Lithium-ion battery fires
Science & Technology
7th Oct, 2023
The onset and intensification of lithium-ion battery fires can be traced to multiple causes, including user behavior, such as improper charging or physical damage.
What are Lithium-ion batteries?
- A lithium-ion battery is a type of rechargeable battery that uses lithium ions as the primary component in its electrochemical system.
- It is widely used in portable electronic devices, electric vehicles, and various energy storage applications.
- Basic structure:
- A battery is made up of an anode (a negative electrode), cathode (a positive electrode), separator, electrolyte, and two current collectors (positive and negative).
- The electrodes are typically made of materials that can intercalate lithium ions during charging and discharging cycles.
- Common cathode materials include lithium cobalt oxide (LiCoO2), lithium manganese oxide (LiMn2O4), and lithium iron phosphate (LiFePO4).
- Graphite is commonly used as the anode material.
- During a discharge cycle, lithium atoms in the anode are ionized and separated from their electrons.
- The lithium ions move from the anode and pass through the electrolyte until they reach the cathode, where they recombine with their electrons and electrically neutralize.
- The lithium ions are small enough to be able to move through a micro-permeable separator between the anode and cathode.
- In part because of lithium’s small size (third only to hydrogen and helium), Li-ion batteries are capable of having a very high voltage and charge storage per unit mass and unit volume.
Advantages of Li-ion batteries
- They have one of the highest energy densities of any battery technology today.
- This means they can store a significant amount of energy for their size and weight.
- They also exhibit a relatively low self-discharge rate when compared to other rechargeable batteries, allowing them to hold their charge for extended periods.
- In addition, Li-ion battery cells can deliver up to 3.6 Volts, 3 times higher than other technologies.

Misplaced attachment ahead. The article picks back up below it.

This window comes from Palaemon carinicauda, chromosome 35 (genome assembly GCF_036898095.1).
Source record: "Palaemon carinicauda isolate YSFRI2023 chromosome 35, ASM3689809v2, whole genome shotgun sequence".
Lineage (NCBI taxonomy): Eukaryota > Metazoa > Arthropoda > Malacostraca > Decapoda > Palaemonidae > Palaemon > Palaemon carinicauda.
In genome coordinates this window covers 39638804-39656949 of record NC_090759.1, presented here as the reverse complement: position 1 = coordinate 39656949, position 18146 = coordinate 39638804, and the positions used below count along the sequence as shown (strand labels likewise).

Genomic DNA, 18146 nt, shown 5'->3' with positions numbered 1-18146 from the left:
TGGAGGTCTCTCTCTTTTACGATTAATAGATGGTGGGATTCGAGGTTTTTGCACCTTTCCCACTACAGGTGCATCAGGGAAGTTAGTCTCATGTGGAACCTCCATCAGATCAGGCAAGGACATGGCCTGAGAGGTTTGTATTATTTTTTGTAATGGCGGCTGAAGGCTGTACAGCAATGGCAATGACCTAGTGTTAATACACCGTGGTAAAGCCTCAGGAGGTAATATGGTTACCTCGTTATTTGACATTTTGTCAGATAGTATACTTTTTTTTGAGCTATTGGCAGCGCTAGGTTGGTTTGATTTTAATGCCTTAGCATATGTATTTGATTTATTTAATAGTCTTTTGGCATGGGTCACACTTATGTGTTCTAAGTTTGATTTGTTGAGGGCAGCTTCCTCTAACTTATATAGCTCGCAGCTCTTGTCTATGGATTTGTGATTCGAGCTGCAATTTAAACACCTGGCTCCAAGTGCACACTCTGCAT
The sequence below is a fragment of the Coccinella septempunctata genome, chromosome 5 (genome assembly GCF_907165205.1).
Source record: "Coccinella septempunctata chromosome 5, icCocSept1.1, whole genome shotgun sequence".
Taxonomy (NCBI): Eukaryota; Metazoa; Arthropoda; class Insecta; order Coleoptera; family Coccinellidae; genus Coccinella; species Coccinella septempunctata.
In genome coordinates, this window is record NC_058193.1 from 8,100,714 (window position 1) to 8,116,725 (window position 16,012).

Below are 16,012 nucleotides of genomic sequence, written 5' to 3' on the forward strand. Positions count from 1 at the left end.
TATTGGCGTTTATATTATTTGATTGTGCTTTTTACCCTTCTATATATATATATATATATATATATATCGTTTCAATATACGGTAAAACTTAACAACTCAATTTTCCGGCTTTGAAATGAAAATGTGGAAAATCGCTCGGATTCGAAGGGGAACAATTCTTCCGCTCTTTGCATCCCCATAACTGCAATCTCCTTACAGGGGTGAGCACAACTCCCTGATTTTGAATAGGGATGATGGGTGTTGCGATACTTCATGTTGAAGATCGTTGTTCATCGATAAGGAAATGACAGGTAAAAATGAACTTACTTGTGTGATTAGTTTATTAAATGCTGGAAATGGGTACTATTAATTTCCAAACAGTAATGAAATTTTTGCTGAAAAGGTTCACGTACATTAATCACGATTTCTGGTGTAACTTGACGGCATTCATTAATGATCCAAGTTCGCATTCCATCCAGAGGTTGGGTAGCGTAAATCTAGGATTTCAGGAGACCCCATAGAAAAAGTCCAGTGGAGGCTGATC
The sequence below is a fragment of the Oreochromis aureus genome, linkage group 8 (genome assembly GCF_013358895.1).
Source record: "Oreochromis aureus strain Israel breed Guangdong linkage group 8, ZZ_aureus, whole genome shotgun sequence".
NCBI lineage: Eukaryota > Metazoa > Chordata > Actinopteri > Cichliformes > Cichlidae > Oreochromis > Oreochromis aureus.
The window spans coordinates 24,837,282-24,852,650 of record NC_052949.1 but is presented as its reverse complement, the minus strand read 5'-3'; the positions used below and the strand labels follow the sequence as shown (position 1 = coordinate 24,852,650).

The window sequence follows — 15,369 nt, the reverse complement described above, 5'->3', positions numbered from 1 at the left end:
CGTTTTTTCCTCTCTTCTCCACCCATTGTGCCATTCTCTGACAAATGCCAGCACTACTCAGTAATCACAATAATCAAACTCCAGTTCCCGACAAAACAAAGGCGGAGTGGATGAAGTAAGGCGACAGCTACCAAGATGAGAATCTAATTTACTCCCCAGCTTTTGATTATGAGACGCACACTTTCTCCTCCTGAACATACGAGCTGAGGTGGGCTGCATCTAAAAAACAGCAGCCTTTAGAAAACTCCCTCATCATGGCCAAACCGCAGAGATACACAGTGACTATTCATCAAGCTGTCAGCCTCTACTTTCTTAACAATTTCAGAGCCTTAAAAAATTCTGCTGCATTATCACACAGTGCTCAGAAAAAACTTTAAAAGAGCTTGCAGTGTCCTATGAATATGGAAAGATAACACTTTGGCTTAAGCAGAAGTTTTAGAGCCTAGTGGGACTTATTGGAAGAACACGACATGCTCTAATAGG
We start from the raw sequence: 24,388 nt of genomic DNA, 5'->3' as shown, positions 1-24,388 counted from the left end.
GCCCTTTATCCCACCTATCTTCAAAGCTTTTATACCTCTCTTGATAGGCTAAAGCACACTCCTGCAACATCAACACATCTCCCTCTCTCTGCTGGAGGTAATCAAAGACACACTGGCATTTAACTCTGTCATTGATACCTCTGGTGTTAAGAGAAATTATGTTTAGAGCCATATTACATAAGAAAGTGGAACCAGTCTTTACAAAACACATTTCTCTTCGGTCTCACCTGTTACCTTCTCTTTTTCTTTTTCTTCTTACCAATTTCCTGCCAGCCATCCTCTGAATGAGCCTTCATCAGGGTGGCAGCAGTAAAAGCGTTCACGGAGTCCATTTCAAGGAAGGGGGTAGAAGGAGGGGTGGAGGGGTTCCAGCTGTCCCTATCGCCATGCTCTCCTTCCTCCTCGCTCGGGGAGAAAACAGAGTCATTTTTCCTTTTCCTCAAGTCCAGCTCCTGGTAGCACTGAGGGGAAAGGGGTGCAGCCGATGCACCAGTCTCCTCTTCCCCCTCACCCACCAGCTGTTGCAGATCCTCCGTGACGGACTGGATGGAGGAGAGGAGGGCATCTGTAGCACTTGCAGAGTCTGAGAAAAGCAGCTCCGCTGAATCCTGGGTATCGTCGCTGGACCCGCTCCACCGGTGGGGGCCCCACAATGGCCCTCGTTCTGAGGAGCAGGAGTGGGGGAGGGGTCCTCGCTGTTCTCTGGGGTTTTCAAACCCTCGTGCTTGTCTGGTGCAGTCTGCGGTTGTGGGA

- This means that they can deliver large amounts of current for high-power applications.
- Li-ion batteries have no memory effect, a detrimental process where repeated partial discharge/charge cycles can cause a battery to ‘remember’ a lower capacity.
- These batteries do not contain toxic cadmium, which makes them easier to dispose of than Ni-Cd batteries.
- Li-ion batteries have a tendency to overheat, and can be damaged at high voltages.
- In some cases, this can lead to thermal runaway and combustion.
- This has caused significant problems, notably the grounding of the Boeing 787 fleet after onboard battery fires were reported.
- Li-ion batteries require safety mechanisms to limit voltage and internal pressures, which can increase weight and limit performance in some cases.
- Li-ion batteries are also subject to aging, meaning that they can lose capacity and frequently fail after a number of years.
- Another factor limiting their widespread adoption is their cost, which is around 40% higher than Ni-Cd.
What causes these fires?
- As these batteries are the powerhouses that fuel our smartphones and laptops –and has the ability to store heaps of energy in a small space.
- When EV batteries do overheat, they’re susceptible to something called “thermal runaway”.
- This chemical reaction can be triggered from faults in the battery – whether that’s an internal failure (such as an internal short circuit), or some kind of external damage. In extreme cases, it causes the battery to catch fire or explode.